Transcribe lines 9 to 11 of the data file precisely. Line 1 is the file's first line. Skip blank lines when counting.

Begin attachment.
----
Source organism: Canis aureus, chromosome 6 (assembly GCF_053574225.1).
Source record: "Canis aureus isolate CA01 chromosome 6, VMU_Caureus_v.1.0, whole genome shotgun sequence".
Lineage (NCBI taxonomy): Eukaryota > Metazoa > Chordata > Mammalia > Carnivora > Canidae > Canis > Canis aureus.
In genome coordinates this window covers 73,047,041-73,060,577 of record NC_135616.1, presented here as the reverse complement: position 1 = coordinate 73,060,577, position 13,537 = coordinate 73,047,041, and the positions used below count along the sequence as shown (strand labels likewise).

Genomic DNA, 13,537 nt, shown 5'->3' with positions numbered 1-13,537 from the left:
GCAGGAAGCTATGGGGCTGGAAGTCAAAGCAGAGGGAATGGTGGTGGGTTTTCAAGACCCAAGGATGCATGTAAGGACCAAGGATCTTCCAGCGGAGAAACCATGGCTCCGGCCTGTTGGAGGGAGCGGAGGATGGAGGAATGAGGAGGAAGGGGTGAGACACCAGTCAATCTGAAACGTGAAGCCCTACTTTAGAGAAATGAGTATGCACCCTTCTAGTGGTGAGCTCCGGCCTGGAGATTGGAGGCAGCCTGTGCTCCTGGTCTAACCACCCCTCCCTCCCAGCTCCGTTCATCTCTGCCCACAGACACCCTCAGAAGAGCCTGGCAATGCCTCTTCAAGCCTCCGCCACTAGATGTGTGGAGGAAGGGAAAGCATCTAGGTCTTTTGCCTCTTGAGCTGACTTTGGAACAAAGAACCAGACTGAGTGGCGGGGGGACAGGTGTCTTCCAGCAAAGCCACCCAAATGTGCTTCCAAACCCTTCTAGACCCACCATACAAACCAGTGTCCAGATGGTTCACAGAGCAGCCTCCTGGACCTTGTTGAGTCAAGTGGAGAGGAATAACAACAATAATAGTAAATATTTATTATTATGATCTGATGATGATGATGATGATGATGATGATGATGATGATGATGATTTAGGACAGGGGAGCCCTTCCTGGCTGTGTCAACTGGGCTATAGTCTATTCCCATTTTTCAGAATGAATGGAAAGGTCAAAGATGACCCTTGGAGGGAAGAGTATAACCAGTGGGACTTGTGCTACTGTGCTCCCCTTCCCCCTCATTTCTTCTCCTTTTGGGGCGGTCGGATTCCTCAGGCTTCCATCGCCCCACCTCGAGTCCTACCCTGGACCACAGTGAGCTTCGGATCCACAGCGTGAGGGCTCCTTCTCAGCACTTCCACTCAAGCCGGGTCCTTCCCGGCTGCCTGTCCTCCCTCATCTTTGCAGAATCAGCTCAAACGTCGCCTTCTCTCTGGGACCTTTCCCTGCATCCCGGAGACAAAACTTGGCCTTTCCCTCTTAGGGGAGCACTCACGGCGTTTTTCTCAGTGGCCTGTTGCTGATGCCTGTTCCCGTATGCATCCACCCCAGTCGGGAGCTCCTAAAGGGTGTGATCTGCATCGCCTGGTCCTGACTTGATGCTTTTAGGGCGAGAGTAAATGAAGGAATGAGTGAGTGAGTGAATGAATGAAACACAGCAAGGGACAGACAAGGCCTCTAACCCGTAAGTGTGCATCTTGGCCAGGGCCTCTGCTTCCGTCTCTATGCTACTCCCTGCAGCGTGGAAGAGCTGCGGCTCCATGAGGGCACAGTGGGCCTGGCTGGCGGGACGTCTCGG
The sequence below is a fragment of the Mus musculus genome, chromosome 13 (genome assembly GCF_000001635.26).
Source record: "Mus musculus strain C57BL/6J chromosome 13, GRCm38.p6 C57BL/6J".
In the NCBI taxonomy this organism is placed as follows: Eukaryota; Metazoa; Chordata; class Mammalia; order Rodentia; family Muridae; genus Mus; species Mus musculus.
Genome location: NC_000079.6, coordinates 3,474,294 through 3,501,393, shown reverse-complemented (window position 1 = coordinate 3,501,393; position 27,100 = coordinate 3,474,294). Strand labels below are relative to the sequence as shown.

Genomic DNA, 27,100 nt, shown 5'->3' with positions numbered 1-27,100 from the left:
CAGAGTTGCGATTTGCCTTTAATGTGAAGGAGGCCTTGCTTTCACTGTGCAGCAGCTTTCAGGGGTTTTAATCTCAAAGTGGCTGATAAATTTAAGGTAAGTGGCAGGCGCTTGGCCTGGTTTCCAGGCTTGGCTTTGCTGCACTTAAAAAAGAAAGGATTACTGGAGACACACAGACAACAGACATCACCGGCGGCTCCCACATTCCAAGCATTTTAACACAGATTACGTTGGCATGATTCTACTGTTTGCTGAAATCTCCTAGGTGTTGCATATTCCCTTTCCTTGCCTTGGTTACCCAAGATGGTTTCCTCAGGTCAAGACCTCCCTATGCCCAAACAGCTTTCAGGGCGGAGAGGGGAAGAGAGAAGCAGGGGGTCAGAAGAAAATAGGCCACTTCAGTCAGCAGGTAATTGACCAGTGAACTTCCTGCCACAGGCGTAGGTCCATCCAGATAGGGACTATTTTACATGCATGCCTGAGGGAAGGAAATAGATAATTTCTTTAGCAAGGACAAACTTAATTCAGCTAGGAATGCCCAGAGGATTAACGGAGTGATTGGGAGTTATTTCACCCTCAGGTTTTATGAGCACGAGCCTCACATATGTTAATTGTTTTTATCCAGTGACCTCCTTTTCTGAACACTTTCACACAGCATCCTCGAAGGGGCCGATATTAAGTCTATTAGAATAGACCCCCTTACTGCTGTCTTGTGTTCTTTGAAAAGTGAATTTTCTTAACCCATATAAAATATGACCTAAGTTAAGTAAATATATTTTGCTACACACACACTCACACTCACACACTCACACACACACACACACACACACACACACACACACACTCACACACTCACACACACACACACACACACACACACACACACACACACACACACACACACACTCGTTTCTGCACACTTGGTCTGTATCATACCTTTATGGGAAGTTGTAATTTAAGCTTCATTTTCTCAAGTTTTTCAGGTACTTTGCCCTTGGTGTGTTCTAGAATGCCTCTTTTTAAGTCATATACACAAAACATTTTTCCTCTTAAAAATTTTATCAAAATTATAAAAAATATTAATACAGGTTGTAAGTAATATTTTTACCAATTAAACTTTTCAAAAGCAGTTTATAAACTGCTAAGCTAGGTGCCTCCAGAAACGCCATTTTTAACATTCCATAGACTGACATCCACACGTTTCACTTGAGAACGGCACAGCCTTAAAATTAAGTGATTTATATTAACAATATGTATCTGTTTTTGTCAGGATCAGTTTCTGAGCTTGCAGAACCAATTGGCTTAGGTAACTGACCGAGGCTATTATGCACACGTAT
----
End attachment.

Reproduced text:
In the NCBI taxonomy this organism is placed as follows: Eukaryota; Metazoa; Chordata; class Mammalia; order Rodentia; family Muridae; genus Mus; species Mus musculus.
Genome location: NC_000079.6, coordinates 3,474,294 through 3,501,393, shown reverse-complemented (window position 1 = coordinate 3,501,393; position 27,100 = coordinate 3,474,294). Strand labels below are relative to the sequence as shown.

Genomic DNA, 27,100 nt, shown 5'->3' with positions numbered 1-27,100 from the left: